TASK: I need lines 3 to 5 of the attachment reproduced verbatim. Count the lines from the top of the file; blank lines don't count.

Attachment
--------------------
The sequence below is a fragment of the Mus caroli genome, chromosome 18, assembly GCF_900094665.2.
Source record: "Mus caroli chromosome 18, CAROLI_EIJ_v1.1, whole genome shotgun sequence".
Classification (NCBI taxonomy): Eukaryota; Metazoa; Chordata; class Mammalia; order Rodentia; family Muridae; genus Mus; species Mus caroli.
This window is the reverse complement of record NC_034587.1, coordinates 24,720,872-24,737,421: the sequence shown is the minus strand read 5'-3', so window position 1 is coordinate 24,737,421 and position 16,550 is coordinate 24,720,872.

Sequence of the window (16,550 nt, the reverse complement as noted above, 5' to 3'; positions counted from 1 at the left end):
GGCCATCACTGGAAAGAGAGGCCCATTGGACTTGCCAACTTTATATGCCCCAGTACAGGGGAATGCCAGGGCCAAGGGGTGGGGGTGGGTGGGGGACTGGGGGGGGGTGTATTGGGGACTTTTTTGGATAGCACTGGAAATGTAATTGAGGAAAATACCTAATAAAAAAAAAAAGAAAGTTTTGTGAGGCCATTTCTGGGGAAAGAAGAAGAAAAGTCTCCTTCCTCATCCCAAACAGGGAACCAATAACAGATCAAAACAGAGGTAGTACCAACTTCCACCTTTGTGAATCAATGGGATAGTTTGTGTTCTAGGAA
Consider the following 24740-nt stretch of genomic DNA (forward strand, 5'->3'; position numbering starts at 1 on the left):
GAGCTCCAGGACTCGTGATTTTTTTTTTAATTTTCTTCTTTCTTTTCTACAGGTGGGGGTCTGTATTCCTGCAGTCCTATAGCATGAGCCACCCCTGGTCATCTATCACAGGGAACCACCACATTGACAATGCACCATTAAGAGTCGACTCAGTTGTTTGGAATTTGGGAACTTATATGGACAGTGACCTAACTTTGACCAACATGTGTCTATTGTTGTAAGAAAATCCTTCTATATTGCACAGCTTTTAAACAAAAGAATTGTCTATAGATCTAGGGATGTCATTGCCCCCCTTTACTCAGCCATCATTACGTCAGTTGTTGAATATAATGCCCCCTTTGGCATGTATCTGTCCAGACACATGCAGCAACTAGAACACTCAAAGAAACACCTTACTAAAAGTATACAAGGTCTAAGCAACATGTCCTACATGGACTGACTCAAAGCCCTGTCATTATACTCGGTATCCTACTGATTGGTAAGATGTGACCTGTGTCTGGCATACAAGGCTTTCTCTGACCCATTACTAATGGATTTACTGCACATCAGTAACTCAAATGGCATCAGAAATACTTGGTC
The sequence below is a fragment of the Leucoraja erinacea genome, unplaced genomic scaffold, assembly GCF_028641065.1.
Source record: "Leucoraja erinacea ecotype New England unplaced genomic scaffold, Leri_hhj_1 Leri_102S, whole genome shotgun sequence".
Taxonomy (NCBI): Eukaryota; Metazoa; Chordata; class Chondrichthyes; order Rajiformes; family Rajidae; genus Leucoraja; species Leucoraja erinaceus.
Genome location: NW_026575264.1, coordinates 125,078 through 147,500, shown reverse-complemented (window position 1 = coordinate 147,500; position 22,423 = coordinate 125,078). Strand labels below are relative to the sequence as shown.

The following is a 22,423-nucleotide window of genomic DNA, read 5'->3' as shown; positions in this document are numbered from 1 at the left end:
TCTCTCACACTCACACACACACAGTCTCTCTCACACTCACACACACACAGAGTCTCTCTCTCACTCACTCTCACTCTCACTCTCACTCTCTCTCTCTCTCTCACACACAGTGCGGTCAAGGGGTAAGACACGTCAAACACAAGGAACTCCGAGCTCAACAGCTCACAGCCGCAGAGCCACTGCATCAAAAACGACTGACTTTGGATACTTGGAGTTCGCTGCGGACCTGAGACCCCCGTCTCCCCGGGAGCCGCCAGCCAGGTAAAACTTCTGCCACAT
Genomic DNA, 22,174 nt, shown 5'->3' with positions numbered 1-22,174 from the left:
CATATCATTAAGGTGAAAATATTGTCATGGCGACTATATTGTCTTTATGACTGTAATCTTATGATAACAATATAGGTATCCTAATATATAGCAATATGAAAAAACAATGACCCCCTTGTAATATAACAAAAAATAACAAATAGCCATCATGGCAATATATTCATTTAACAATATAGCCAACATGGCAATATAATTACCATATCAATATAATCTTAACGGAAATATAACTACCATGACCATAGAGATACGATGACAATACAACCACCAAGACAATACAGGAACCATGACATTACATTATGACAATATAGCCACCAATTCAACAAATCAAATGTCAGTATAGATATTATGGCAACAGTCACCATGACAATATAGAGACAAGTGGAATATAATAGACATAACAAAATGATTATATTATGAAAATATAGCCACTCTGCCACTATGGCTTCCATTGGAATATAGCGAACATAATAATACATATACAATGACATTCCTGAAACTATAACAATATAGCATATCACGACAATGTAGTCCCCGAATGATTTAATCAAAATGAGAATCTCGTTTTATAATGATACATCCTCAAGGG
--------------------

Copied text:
Classification (NCBI taxonomy): Eukaryota; Metazoa; Chordata; class Mammalia; order Rodentia; family Muridae; genus Mus; species Mus caroli.
This window is the reverse complement of record NC_034587.1, coordinates 24,720,872-24,737,421: the sequence shown is the minus strand read 5'-3', so window position 1 is coordinate 24,737,421 and position 16,550 is coordinate 24,720,872.

Sequence of the window (16,550 nt, the reverse complement as noted above, 5' to 3'; positions counted from 1 at the left end):